Totnes says no to Costa, local council says yes

Costa Welcome to Clone Town

Costa Welcome to Clone Town

Totnes says no to Costa

Totnes says no to Costa

Totnes should not let Costa piss in their coffee pot. — Jason E Cooper

I’m an extremely cross mayor and very disappointed and upset. We’re desperately striving here to try and keep the town as unique as we possibly can. — Mayor Pru Boswell

Costa should recognise the damage they do to their own brand as well by imposing where they’re not welcome. — Sarah Wollaston MP

Fine Arabica coffee, however knowledgeably and ethically sourced, has a habit of shedding its winning qualities when made into an amaretto milkshake by casual staff earning little more than the minimum wage. — Joanna Blythman

David Cameron made the right noises when he said local people should make local decisions. He made a fatal mistake when he assumed local councils act in the best interest of local people.

Aldershot and Farnborough are centres of deprivation in an otherwise affluent south-east. Housing benefit claims are double that of surrounding areas. The local council known locally as the Rotten Borough of Rushmoor rather than helping to regenerate, to put money into the pocket of local people, to retain and recycle money in the local economy, has done everything it possibly can to trash the local economy.

Farnborough had half its town centre destroyed to make way for a Sainsbury’s superstore (this in an area saturated with superstores), local independent family run businesses saw their business destroyed (many of who had been in the town for 30 or more years), a small housing estate of social housing was destroyed to make way for a car park for the superstore. The town is now a ghost town.

A lovely little family deli near me was destroyed by the council, worthless jobsworths conducting a vicious vendetta against the shop to force its closure.

Aldershot is a Victorian town. Having learnt nothing from the destruction of Farnborough, an eyesore, a blot on the landscape is being erected on the edge of the town centre. It obstructs the skyline, it is completely out of character with the town centre. This new development will relocate the centre of retail gravity away from the town centre and destroy what little is left. Were it not for the many ethnic shops, Aldershot would be dead.

Aldershot used to have a Victorian Arcade. Possible only one of three in the country. It was destroyed. In its place a plastic replica. The units sat empty, boarded-up shop fronts with pictures of the butcher, the baker, the candlestick maker.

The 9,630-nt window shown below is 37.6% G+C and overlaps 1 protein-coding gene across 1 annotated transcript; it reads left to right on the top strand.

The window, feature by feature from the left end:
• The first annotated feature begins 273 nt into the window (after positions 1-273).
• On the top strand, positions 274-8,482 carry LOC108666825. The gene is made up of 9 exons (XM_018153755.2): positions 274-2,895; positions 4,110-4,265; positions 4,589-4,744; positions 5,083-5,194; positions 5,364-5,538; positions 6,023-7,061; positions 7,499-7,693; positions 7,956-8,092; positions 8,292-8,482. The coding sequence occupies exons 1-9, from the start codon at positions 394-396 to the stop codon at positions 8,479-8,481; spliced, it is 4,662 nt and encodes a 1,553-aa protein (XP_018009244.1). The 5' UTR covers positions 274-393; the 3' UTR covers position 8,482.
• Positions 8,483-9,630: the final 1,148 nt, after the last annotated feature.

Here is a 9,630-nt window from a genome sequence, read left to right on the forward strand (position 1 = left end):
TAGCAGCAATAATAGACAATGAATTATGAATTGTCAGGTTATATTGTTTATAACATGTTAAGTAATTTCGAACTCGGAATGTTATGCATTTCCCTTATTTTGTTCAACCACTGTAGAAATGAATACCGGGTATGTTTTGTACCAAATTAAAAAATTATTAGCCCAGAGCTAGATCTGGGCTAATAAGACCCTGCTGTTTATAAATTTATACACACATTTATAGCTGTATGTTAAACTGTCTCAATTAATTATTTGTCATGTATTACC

The handful of shops in The Arcade are now being evicted. The Arcade to be redeveloped as a large bar, possibly J D Weatherspoons. Friday and Saturday night Aldershot is full of drunken scum. The last thing it needs is another large bar.

Last year small retailers were evicted from Aldershot town centre. This was the idea of the Borough chief executive who offered to pay the legal costs, and cover the ground rent for two years, to bring in a Lidl. The same chief executive who got into bed with the developers who have destroyed Farnborough town centre, the same chief executive who said he would work 24/7 to ensure the development that will finish off Aldershot town centre would go ahead.

At Upton Park in London, the Mayor of Newham got into bed with developers, the same developers responsible for the destruction of Farnborough town centre, to destroy Queen’s Market, a very popular local market, and replace it with an Asda superstore. Local people who opposed these plans were called troublemakers. The good news is that London Mayor Boris stepped in and stopped the development going ahead, in the meantime Asda had pulled out due to the bad publicity.

In Lincoln local people learnt from a Notice hidden in the local paper that the City Council intended behind their backs to sell The Lawn. The Lawn contains the Sir Joseph Bank’s Conservatory, the botanist who sailed with Cook, and who founded Kew Gardens. The Lawn was not the council’s to sell, it was an asset held in trust on behalf of local people. The cost saving, the annual running cost, was that of one useless jobsworth.

In Scotland, bully boys at a local council tried to shut down the food blog NeverSeconds run by Veg, aka nine-year-old Martha Payne.

I was thinking I had never been to Totnes, that I have passed through on the train on my way to Cornwall. But I am thinking of somewhere else where the line runs along a seawall, where there is a town inland of the line. I may have had a fleeting visit to Totnes. I was at Dartmouth and one day went on the river upstream to Totnes, but although I can recall Dartmouth, and the River Dart, I have no recollection of Totnes.

Totnes is small market town in Devon. They are fiercely proud of their heritage and their independent local shops, they even have their own local currency, the Totnes Pound.